By Staff Writer
Uganda AND Rwanda have been accused of interfering in the internal affairs of their neighbour, the Democratic Republic of Congo (DRC). During a rare news conference at the weekend, broadcast live on his country’s national television, DRC President Joseph Kabila blurted out that it was an ‘open secret’ that Rwandan President Paul Kagame was aiding rebels who were fighting DRC troops in the country’s eastern borderlands.
In the interview, largely quoted by Reuters news agency. Kabila says: “As for the involvement of Rwanda…It’s an open secret. You know, the whole world knows. There is a report that effectively establishes the presence and active backing from this country to the M23 and to other armed groups.”
On a visit to London recently, President Kagame vehemently denied any involvement in the fighting on the eastern borders of the DRC where hundreds of thousands of civilians are said to have been displaced and many forced to flee their homes to avoid clashes between the M23 movement and DRC solders.
Early this month, a United Nations experts’ report found that Rwanda was providing support to the M23 rebels who have fought government soldiers in North Kivu province since April, displacing some 470,000 civilians. Kigali has repeatedly rejected the allegations and accused the report’s authors of failing to verify their information or consult Rwandan authorities.
Mr Kabila, who came to office ten days after the assassination of his father, President Laurent-Désiré Kabila, was elected as President in 2006 and re-elected in 2011 for a second term. Both Rwanda and Uganda were instrumental in assisting his father depose Gen Mobutu Sese Seko and were also allegedly involved in his demise at the hands of a DRC army officer.
He told the news conference that his government had requested an explanation from another Uganda, of persistent rumours that its soldiers were involved in the fighting. “The Ministry of Foreign Affairs has specifically asked Ugandans what is going on and the response is that the Ugandans have nothing to do with it,” he said.
Only last month during a regional meeting of the African Union, the Ugandan leader offered to chair conciliatory talks between Rwanda and the DRC, an offer that many Great Lakes Region experts frowned upon. During the same month, the United States, one of the leading supporters of President Kagame led three other Western countries; the United Kingdom, the Netherlands and Germany in announcing a curtailing of military aid to the country.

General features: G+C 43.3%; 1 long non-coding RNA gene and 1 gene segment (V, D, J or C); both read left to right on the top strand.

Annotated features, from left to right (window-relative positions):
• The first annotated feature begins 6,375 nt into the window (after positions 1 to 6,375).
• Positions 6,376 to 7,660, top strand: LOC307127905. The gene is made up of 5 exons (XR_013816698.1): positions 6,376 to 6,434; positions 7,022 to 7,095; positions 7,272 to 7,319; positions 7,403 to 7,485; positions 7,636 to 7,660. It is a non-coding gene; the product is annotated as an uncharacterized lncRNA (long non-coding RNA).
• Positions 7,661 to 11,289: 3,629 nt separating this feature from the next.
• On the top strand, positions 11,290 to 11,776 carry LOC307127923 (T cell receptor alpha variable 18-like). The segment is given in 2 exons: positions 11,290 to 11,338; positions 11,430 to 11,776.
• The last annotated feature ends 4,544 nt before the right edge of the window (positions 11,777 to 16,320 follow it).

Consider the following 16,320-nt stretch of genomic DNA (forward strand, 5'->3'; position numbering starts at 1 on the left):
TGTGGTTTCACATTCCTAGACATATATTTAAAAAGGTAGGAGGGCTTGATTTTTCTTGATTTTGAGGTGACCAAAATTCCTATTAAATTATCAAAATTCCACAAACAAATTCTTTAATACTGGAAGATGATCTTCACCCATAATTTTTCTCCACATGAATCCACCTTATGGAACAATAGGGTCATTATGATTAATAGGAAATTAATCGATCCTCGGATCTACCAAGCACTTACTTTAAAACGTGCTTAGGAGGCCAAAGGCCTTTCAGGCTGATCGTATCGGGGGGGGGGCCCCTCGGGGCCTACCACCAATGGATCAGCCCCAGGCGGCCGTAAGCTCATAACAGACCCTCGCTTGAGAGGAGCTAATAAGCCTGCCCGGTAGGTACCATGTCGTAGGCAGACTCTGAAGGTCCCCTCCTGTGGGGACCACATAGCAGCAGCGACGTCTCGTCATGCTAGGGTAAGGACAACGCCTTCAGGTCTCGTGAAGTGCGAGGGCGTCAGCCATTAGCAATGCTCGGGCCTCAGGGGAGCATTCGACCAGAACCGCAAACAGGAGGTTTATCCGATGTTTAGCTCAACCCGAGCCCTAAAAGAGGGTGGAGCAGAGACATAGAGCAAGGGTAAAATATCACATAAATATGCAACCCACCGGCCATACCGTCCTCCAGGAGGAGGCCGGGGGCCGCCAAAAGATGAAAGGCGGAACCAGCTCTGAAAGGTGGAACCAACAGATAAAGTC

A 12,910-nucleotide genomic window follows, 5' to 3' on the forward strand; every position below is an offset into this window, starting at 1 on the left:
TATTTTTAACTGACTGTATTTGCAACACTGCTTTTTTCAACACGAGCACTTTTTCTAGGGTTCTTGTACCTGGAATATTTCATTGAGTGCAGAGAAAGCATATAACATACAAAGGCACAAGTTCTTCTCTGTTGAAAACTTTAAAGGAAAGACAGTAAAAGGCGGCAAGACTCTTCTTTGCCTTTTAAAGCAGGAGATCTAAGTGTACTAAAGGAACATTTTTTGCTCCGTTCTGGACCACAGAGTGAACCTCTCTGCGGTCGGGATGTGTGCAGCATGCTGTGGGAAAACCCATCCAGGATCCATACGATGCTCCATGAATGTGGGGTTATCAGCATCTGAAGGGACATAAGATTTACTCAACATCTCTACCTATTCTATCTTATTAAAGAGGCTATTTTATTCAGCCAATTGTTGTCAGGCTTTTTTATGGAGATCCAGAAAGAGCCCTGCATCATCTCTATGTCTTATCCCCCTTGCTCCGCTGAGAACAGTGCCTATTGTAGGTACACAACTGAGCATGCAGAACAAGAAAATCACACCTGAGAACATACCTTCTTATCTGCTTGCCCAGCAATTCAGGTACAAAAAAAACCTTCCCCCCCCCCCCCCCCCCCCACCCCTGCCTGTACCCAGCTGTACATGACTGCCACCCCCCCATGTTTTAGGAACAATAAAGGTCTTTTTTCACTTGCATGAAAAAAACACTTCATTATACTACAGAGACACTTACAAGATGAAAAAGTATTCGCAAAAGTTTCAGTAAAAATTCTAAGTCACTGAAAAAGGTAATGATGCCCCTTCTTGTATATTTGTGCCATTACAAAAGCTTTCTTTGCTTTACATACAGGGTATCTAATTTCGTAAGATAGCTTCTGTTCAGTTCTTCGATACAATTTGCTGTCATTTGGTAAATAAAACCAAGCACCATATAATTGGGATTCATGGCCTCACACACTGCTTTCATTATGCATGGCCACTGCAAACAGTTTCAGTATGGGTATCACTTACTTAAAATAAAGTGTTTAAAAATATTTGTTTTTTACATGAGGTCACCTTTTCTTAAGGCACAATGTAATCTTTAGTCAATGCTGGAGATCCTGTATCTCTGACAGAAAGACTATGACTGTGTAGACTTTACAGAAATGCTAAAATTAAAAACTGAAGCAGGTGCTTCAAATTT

While Rwanda is often celebrated for its development gains during its long recovery from a 1994 genocide that killed some 800,000 Tutsis and moderate Hutus, the country is still heavily dependent upon donor support. During a visit to Nairobi last week, Foreign Minister Louise Mushikiwabo accused the West of treating Rwanda as a kid. She called for an end to what she described as a “child-to-parent relationship”.
Kabila, who has rarely spoken publicly since a controversial election victory last year, said Congo was continuing to seek diplomatic, political and military solutions to the crisis, which risks dragging the region back into conflict. As part of efforts to defuse tension between Kinshasa and Kigali, foes during years of conflict in Congo, regional leaders brokered a deal earlier this month for a “neutral force” to be set up to take on Congo-based rebel groups. No details of the plan have been made public but, in theory, the force would target all rebels, including the anti-Kinshasa M23 insurgents and Rwandan Hutu FDLR fighters Kigali says are a threat.
Kabila echoed earlier calls by his information minister for a new mandate for the country’s U.N. peacekeeping mission that would include stamping out the armed groups that have destabilised the east for nearly two decades. “How will this force be made up? We think we’ve already got a force in this country, the United Nations. Why can’t they be transformed, and then other countries could contribute to put this force in place as quickly as possible?” he asked.
This weekend, he London Evening Post will post an article on what award-winning investigative journalist Keith Harmon Snow says about who is behind the turmoil in the Great Lakes Region. Do not miss it this Saturday.